How To Choose Your Glass
It’s true what they say, no one lens can do it all. It doesn’t matter how fast it is, how much zoom it has or how sharp it is.
Think of it this way. Imagine you have a really good chilli con carne recipe. You love spicy food, and God-damn, this chilli is forged with hell-fire, using only the most stomach-incinerating, tongue-torching Carolina Reaper chilies. To you, it tastes great, full of strong flavours, a great go-to on a Thursday evening.
But imagine what would happen if, when told you have to prepare a meal for a your niece’s 7th birthday party, you decided to go with said Chilli. High pitched screams rattle the dining room as one by one the once excited, hungry children fall victim to a Tex-Mex roasting. What started with perfectly honest intention has resulted in having to make an emergency trip to the supermarket to fetch 3 gallons of milk and a bumper pack of toilet paper to deal with the aftermath. You’ll not be invited back next year.
Although this example may be a touch hyperbolic, the sentiment is very much relevant. Choosing the appropriate (I say appropriate to avoid using the term ‘correct’, as in my opinion there is no correct lens for any job, it’s all subjective, yo) lens for each job can go a long way to determining the success of a shoot before you even set foot on set.
You might be thinking “Bloody hell Jelley, get off your high horse. I bet you’ve made at least one mistake in your whole stupid life”. You’d be correct, except I’ve made several.
The most poignant case I remember is back when I first started shooting with my 5Dmk2 in 2012 (roughly) and I was asked to produce a Kickstarter video for a tech related startup based in a robotics lab. I’d very recently purchased a vintage Helios 58mm and was besotted with it. It was indeed a very interesting lens; lovely diffusion, flaring and overall filmic texture. It was also rather soft, not contrasty in the slightest and to be honest not very sharp, which gave me quite a big kick in the dick when it came to matching the shots I’d taken with it with those that I’d shot with some of the Canon L series lenses that I’d also taken with me.
Not only did it not match the other lenses, but it also didn’t in any way represent the feel of the company’s brand or product, which was based very much around vibrant colours and technical details. Luckily, I was able to work around these shots, but I’d learnt a valuable lesson, one which I’m going to try and explain now.
If you’ve read any of my other blog posts, then you’ll know that I’m a big fan of anamorphic and vintage glass, however I completely accept that they’re not right for every job.
Lens coating (and flaring), texture, sharpness, colour, diffusion, bokeh, contrast, vignetting, how the focus breathes, anamorphic vs spherical and imperfections (wanted and unwanted) are all characteristics to consider when choosing a set of lenses. To help you determine what characteristics you might want for your next project, here are some key questions to ask yourself:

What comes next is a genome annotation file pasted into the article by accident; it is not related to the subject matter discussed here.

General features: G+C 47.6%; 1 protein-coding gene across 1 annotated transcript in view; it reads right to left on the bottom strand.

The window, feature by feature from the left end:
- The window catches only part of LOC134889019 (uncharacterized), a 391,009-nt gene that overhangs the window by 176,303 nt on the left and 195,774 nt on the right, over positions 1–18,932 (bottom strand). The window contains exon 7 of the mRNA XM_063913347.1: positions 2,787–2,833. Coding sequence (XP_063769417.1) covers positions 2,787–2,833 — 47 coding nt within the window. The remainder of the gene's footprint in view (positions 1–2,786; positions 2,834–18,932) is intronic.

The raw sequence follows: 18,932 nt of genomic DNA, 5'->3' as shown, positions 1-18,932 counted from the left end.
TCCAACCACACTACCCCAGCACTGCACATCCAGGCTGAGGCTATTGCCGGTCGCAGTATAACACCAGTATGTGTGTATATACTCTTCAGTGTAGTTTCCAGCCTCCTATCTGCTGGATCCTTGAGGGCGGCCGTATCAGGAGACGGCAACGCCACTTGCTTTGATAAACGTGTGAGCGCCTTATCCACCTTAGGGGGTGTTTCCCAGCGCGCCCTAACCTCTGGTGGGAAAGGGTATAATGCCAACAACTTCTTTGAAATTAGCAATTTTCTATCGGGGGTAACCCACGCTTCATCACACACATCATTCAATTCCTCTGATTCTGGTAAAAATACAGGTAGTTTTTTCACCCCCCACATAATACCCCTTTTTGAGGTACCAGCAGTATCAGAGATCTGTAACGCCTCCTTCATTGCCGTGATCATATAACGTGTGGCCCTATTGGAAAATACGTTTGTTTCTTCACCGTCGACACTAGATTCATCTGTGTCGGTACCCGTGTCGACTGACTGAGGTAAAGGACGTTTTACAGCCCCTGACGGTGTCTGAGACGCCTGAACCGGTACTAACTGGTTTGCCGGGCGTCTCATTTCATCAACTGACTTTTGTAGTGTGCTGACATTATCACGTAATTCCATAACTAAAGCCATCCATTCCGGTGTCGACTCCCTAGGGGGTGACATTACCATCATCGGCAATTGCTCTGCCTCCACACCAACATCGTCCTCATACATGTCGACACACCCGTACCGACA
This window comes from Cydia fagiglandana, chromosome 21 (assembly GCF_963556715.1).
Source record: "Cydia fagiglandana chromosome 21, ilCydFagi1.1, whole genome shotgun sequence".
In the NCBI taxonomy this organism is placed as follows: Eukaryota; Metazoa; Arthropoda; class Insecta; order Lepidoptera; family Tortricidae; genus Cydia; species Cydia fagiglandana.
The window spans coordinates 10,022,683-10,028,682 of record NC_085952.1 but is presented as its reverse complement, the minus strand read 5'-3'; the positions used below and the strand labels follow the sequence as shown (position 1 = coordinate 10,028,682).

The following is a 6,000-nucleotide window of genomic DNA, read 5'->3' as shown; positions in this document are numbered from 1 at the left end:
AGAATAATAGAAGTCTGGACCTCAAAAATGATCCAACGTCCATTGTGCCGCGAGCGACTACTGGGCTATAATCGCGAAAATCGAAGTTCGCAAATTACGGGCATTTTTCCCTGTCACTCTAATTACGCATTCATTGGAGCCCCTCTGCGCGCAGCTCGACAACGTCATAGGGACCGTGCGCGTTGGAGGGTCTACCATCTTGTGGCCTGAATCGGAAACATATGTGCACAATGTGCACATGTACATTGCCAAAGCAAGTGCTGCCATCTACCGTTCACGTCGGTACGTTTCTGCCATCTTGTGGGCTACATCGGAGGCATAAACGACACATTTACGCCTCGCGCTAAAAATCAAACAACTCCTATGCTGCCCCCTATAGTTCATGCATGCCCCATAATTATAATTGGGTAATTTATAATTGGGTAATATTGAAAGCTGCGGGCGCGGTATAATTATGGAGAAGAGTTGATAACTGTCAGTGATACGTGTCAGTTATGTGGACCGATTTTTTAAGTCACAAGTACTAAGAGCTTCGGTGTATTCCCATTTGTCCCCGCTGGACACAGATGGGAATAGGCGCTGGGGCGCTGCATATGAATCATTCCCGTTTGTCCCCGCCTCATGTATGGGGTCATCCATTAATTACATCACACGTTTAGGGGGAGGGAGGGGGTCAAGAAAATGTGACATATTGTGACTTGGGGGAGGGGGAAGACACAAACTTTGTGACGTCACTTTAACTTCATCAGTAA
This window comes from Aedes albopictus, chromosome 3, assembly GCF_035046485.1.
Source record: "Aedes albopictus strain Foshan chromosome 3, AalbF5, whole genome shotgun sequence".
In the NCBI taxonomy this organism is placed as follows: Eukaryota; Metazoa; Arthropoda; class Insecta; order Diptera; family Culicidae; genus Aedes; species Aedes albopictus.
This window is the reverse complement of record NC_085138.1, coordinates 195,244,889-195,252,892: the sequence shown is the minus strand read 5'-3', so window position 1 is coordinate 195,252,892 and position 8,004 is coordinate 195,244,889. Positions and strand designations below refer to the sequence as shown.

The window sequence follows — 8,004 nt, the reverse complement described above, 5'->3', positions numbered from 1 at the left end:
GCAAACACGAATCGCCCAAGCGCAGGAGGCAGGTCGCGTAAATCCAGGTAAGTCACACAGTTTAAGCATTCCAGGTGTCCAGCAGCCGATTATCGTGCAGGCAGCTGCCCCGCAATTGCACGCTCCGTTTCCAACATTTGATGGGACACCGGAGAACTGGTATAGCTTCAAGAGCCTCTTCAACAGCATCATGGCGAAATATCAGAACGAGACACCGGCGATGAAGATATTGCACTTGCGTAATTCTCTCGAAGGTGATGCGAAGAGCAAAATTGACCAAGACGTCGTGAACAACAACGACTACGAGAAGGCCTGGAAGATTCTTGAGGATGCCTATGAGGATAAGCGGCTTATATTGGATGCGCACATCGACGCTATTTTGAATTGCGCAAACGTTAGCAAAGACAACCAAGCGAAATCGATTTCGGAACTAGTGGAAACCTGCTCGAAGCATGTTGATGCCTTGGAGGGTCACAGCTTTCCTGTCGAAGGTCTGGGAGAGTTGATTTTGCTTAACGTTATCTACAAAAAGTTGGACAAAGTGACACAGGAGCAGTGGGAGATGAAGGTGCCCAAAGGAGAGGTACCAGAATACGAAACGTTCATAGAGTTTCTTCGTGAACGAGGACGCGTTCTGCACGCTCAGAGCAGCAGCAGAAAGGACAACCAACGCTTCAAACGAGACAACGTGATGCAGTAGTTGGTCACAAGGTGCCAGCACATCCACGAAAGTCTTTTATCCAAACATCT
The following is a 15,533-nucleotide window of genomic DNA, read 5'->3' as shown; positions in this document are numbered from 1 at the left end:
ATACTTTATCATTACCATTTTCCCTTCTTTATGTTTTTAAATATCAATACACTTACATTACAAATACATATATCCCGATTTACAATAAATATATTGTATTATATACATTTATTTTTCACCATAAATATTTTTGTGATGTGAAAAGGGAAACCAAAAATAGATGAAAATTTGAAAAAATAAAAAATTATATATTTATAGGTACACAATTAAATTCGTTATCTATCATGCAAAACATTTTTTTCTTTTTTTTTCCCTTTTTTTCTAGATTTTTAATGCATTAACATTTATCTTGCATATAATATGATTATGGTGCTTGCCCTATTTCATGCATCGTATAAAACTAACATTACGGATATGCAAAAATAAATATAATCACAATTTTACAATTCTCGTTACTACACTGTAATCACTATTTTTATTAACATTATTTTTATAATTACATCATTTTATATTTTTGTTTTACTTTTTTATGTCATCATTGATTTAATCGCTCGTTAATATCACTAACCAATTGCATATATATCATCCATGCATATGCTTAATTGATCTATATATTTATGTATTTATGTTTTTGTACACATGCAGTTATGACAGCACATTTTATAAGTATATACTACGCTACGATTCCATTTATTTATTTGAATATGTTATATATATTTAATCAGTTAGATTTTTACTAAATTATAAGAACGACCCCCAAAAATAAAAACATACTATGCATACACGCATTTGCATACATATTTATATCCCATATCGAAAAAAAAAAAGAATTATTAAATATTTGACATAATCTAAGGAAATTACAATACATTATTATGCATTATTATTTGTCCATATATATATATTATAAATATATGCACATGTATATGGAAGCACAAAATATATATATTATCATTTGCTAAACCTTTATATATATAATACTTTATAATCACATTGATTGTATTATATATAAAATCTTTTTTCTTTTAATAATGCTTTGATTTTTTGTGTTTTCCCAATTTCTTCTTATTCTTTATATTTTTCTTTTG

What is the Director’s vision for the story?
This should (most of the time) be your starting point as a DoP when it comes to discussing lens choices. How does your director visualise his film? What are its characteristics? What is the story really about, and what emotions and relationships does it portray? Think about how certain stories and characters have traits that can be emphasised and enhanced by lens characteristics. At the end of the day, your role as DoP is to help realise the director’s vision.
What time period is the project set in?
This is one of the more literal and denotative examples of choosing a lens. If your project/film is set in the 60’s, it’s more likely that you’ll want to recreate the classic “film” look, in which case vintage, spherical or anamorphic lenses might be the best choice. A great example of this is Tarantino’s Hateful Eight, where they decided to shoot with really old 70mm Panavision lenses to give the audience a really authentic, classic movie experience. Modern day and sci-fi films tend to lean towards sharper, more clinical modern spherical lenses, to give the film a more technical, precise vibe. There are exceptions to this, as I’ll mention below, but it gives you good food for thought.
What is the main subject of your film?
When I say subject, I mean “whatever is going to spend the most time on screen” during your project. If you are shooting a dialogue-heavy movie that features people heavily, you’re going to want a set of lenses that can reproduce skin tones well and emphasise facial shapes and tones. If you are shooting a car commercial or product, you need to think about what works best to bring out the detailing of the object.
Shane Hurlburt does a great lens shootout between Cooke S4/i’s and Leica Summicron’s which gives you a good idea of what I’m talking about: